11 Facts About Amorites


Amorites were an ancient Northwest Semitic-speaking people from the Levant who occupied large parts of southern Mesopotamia from the 21st century BC to the end of the 17th century BC, where they established several prominent city-states in existing locations, such as Isin, Larsa and later notably Babylon, which was raised from a small town to an independent state and a major city.

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Amorites are mentioned in the Bible as inhabitants of Canaan both before and after the conquest of the land under Joshua.

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The most common view is that the "homeland" of the Amorites was a limited area in central Syria identified with the mountainous region of Jebel Bishri.

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The Amorites appear as nomadic tribes under chiefs, who forced themselves into lands they needed to graze their herds.

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Some of the Akkadian literature of this era speaks disparagingly of the Amorites and implies that the Akkadian- and Sumerian-speakers of Mesopotamia viewed their nomadic and primitive way of life with disgust and contempt:.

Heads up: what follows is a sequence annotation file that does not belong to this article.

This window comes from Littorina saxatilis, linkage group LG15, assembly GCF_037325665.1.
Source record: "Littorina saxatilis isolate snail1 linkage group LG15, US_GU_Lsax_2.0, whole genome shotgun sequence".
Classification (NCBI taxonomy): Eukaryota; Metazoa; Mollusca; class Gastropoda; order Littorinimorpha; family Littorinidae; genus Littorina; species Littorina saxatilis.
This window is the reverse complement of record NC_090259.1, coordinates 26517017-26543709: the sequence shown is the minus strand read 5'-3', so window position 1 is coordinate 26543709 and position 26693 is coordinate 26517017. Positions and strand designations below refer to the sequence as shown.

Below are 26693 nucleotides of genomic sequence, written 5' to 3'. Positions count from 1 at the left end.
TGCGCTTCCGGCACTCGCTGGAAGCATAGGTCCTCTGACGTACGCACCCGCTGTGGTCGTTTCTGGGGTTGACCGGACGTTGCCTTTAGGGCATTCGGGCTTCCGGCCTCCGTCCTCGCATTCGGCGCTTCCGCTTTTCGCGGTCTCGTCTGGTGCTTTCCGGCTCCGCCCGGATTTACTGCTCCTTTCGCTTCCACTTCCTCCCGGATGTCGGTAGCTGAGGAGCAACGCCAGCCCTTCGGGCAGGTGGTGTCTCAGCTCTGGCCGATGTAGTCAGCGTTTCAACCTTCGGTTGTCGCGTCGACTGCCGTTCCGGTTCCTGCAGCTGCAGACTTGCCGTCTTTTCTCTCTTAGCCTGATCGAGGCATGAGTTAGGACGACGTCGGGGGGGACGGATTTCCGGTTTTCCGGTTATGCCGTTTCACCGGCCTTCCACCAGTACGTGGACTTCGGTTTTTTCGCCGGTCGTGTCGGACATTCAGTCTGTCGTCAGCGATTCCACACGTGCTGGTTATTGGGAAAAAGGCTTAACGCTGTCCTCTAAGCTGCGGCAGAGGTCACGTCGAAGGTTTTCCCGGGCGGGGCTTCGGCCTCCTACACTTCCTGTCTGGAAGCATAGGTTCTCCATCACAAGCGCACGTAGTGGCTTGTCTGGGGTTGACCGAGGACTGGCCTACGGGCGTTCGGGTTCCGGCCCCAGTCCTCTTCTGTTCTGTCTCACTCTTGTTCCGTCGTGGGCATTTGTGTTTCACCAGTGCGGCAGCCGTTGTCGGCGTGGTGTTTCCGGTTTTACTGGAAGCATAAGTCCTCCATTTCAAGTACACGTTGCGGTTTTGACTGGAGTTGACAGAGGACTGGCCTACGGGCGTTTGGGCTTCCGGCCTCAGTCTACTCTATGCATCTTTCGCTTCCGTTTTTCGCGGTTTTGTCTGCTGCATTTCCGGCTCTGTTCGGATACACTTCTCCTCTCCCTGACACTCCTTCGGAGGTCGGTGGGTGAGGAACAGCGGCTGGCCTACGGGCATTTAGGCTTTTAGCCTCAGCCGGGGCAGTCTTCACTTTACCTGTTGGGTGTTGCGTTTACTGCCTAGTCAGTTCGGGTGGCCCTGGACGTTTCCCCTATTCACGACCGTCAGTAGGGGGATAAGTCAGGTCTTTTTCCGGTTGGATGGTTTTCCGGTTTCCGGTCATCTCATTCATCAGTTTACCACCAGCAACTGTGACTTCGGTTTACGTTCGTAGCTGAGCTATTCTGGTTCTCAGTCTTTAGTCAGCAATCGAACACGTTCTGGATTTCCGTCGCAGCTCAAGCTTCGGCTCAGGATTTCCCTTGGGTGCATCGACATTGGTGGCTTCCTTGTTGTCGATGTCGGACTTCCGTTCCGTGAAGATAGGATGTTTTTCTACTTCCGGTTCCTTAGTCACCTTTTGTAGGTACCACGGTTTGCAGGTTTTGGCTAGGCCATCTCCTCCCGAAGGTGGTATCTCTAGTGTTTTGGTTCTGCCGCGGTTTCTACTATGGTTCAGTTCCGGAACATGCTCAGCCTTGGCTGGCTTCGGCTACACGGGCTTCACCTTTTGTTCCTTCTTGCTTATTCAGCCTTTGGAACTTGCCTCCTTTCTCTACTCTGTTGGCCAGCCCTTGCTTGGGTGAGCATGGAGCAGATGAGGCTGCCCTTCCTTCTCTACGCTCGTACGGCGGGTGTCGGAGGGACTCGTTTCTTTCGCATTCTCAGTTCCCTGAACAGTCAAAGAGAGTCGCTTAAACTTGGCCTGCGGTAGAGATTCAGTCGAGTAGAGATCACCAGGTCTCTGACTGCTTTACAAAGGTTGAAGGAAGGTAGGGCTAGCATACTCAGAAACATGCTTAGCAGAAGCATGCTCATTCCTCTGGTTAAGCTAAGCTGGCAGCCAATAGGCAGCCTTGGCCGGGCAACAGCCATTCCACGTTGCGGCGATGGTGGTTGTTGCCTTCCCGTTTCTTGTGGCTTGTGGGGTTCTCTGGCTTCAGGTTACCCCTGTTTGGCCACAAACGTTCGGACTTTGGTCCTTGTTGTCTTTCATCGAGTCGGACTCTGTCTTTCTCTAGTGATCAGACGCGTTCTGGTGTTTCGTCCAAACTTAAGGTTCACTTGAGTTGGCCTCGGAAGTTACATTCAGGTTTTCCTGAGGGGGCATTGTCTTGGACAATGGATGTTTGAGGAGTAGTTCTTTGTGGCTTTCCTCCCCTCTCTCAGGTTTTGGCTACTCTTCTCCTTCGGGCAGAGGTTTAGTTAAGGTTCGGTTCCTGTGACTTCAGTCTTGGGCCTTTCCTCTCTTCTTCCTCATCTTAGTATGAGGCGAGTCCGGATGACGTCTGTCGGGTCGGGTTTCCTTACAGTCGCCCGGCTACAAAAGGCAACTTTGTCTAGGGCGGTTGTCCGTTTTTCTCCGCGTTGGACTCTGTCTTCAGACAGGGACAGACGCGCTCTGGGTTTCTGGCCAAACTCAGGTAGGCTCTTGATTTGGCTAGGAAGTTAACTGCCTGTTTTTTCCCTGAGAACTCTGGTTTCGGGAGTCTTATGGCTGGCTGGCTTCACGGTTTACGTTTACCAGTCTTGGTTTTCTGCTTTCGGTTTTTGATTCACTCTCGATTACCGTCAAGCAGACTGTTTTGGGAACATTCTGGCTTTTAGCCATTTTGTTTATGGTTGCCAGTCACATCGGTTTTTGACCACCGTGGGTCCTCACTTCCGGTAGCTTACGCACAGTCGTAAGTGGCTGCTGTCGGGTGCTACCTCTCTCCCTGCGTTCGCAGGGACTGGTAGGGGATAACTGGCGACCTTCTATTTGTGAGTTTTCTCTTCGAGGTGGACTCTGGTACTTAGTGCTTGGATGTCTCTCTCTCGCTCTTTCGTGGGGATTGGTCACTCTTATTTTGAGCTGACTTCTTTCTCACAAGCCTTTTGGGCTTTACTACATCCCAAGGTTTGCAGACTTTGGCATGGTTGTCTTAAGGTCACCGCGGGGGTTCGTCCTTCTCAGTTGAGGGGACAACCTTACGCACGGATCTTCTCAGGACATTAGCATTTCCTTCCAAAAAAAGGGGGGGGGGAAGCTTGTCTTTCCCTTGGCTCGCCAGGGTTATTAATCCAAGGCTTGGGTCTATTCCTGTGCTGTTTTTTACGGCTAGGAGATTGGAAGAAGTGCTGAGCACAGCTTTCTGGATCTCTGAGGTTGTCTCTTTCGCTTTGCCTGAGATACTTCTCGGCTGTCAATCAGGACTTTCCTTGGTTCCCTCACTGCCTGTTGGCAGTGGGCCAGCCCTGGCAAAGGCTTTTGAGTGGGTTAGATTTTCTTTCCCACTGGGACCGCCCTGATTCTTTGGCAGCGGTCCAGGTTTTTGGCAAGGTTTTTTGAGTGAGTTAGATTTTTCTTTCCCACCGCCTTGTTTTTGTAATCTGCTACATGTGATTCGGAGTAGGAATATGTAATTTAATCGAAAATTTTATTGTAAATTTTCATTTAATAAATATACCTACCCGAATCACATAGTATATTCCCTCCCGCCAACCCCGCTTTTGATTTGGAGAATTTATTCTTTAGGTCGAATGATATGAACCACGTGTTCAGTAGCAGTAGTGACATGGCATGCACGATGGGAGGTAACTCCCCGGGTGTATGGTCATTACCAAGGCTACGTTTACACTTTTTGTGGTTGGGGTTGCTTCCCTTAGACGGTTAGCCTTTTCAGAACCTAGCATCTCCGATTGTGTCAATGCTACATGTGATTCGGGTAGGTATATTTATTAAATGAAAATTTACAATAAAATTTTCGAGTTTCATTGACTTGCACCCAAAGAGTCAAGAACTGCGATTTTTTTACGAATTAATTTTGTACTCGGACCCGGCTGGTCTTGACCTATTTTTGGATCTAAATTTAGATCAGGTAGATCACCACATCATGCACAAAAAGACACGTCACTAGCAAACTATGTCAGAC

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The Amorites clung on in a once-more small and weak Babylon until the Hittites' sack of Babylon, which ended the Amorite presence, and brought new ethnic groups, particularly the Kassites, to the forefront in southern Mesopotamia.

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Term Amorites is used in the Bible to refer to certain highland mountaineers who inhabited the land of Canaan, described in Genesis as descendants of Canaan, the son of Ham.

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Biblical Amorites seem to have originally occupied the region stretching from the heights west of the Dead Sea to Hebron, embracing "all Gilead and all Bashan", with the Jordan valley on the east of the river, the land of the "two kings of the Amorites", Sihon and Og ( and ).

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Book of Joshua speaks of the five kings of the Amorites were first defeated with great slaughter by Joshua.

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View that Amorites were fierce, tall nomads led to an anachronistic theory among some racialist writers in the 19th century that they were a tribe of "Aryan" warriors who at one point dominated the Israelites.

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However, the Amorites certainly spoke exclusively a Semitic language, followed Semitic religions of the Near East and had distinctly Semitic personal names.

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